In estate planning, a trust known as a Bypass Trust is used together with a marital trust in order to pass the maximum amount of money to beneficiaries without having to pay estate tax. In this type of tax planning structure, both spouses are able to use their unified credit to offset estate taxes due.
Bypass Trust Planning
Basically, the way it works is the marital deduction trust receives all assets left directly to the surviving spouse or for their exclusive benefit. The exempt amount then goes into the bypass trust. The main objective of a bypass trust is to prevent the assets in the trust from being included in the estate of the surviving spouse. It is important to understand that the marital deduction is not available for the assets transferred to the bypass trust.
Next the executor will use the unified credit of the decedent to offset any estate tax, which is why the bypass trust is usually funded with assets up to the applicable exclusion amount. The amount of assets in the tax saving bypass trust, bypass the surviving spouse’s taxable estate. The amount of assets transferred to the bypass trust is part of the decedent’s estate, but the unified credit is applied resulting in a zero estate tax liability.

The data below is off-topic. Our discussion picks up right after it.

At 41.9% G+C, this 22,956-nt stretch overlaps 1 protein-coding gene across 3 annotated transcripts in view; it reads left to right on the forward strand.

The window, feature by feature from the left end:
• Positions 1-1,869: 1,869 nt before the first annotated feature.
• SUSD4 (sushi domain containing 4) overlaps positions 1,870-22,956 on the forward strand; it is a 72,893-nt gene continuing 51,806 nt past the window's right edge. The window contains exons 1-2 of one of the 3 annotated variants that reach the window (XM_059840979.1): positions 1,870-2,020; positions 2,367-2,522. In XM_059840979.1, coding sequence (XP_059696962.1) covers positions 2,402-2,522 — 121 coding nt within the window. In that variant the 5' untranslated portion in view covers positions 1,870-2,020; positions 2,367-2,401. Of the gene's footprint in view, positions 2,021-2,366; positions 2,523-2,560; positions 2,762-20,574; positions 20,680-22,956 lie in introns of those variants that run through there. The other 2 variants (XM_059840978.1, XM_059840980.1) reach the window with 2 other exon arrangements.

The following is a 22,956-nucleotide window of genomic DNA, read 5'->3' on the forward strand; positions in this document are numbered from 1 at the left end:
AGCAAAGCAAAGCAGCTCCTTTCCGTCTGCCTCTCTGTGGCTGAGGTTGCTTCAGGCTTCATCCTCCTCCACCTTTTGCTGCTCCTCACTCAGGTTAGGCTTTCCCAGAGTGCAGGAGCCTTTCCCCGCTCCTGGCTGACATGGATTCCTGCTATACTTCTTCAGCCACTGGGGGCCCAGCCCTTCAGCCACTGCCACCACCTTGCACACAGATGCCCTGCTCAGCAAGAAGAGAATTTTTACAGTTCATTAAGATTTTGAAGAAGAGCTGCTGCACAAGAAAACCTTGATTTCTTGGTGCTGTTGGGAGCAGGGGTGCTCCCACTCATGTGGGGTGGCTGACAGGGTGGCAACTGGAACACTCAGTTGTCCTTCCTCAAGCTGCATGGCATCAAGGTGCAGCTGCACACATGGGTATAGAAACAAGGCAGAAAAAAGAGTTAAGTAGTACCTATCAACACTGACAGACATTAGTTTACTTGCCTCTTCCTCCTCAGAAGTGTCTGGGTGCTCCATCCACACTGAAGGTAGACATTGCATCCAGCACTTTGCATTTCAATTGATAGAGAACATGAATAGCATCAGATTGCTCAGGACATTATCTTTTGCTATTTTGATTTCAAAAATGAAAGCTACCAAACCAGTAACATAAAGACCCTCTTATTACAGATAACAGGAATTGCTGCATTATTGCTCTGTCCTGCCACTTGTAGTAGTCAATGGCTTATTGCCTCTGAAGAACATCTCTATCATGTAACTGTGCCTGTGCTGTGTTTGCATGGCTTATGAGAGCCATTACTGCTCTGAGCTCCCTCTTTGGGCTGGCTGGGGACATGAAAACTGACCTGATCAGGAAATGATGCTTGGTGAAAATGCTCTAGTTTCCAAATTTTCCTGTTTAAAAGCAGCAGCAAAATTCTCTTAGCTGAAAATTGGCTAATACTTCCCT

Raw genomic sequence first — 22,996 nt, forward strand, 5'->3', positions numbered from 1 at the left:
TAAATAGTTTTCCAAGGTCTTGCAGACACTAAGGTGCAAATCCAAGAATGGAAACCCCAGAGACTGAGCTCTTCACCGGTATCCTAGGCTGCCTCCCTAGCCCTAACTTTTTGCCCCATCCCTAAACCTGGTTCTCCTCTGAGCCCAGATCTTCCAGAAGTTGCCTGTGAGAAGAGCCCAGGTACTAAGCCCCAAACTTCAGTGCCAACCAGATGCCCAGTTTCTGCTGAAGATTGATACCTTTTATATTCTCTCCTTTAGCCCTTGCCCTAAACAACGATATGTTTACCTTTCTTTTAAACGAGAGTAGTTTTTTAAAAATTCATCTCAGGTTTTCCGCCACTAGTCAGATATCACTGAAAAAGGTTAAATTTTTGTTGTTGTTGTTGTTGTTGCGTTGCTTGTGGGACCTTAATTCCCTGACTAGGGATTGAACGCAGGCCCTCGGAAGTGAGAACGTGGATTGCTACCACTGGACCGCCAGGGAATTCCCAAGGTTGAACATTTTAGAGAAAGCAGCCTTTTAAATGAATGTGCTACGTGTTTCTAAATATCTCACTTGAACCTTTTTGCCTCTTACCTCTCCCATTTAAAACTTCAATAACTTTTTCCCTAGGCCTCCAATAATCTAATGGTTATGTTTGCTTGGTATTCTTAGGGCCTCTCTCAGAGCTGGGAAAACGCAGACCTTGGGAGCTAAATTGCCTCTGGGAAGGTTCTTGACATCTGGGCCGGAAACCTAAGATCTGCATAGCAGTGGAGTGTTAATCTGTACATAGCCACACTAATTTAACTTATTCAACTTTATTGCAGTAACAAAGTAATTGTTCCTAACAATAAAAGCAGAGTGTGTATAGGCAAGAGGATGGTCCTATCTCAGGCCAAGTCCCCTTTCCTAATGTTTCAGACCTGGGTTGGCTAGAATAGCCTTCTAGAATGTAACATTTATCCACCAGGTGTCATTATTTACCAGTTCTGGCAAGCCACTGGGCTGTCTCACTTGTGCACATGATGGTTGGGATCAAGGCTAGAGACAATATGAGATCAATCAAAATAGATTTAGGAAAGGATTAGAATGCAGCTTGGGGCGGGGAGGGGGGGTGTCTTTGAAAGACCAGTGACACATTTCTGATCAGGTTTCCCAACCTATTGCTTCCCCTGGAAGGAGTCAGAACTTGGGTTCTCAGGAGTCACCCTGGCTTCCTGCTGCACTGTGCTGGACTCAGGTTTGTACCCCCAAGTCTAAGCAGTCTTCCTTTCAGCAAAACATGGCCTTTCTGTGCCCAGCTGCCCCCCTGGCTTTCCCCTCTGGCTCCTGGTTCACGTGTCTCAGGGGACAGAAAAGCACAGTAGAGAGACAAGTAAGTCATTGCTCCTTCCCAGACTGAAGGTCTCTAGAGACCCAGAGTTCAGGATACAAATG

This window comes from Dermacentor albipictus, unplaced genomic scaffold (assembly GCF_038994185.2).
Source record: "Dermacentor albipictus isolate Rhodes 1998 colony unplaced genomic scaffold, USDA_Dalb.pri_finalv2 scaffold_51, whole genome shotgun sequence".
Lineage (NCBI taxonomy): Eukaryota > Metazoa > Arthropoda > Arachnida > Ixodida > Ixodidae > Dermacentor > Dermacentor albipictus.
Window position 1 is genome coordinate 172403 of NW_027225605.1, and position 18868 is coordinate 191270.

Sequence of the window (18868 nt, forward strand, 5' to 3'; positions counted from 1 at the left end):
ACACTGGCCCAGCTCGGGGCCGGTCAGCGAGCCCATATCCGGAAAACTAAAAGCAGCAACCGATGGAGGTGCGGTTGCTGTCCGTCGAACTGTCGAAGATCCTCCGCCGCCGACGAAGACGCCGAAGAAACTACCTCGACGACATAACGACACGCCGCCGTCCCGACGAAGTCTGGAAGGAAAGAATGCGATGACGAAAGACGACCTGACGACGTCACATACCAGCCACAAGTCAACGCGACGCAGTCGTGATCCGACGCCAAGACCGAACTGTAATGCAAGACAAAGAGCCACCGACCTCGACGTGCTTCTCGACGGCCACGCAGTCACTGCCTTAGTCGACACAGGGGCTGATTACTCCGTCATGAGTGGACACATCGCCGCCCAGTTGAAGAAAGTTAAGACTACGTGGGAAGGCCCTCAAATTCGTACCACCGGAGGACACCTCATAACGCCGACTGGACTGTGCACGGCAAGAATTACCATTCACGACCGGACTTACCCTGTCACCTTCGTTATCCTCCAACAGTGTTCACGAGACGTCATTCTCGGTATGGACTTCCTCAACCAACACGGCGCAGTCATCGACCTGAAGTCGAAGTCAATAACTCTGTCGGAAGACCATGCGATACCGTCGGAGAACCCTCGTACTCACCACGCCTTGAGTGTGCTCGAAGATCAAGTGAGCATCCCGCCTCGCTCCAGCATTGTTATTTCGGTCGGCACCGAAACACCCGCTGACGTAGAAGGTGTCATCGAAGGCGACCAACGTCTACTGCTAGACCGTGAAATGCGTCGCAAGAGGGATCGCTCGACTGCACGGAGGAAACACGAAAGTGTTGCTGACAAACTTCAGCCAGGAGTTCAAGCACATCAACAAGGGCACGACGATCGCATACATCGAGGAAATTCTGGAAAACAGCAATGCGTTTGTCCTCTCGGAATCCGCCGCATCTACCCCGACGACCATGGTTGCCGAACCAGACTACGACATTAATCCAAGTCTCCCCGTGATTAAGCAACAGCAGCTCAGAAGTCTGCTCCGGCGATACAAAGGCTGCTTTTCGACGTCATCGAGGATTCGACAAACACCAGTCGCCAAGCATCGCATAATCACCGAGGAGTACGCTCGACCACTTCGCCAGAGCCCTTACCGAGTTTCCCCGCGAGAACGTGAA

Bypass Trust Rules
In order for a bypass trust to take advantage of all the potential tax savings, it must meet certain rules laid out by the IRS. These rules include:
1. Access to the trust by the surviving spouse must be limited during their lifetime – Basically, a surviving spouse cannot be given unrestricted right to withdraw the principal. However, a grantor can still give a surviving spouse the right to withdraw income and principal from the trust for specific reasons such as health, maintenance, education, and support.
2. Power to distribute trust assets upon death of the surviving spouse must be limited – Basically, the surviving spouse cannot possess the right to give the trust assets to themselves, their estate, or creditors.
A bypass trust can provide a good amount of flexibility if they are planned and drafted correctly. It is important to understand that the IRS is very picky when it comes to the wording of a bypass trust and it would be wise to seek professional help when trying to draft one.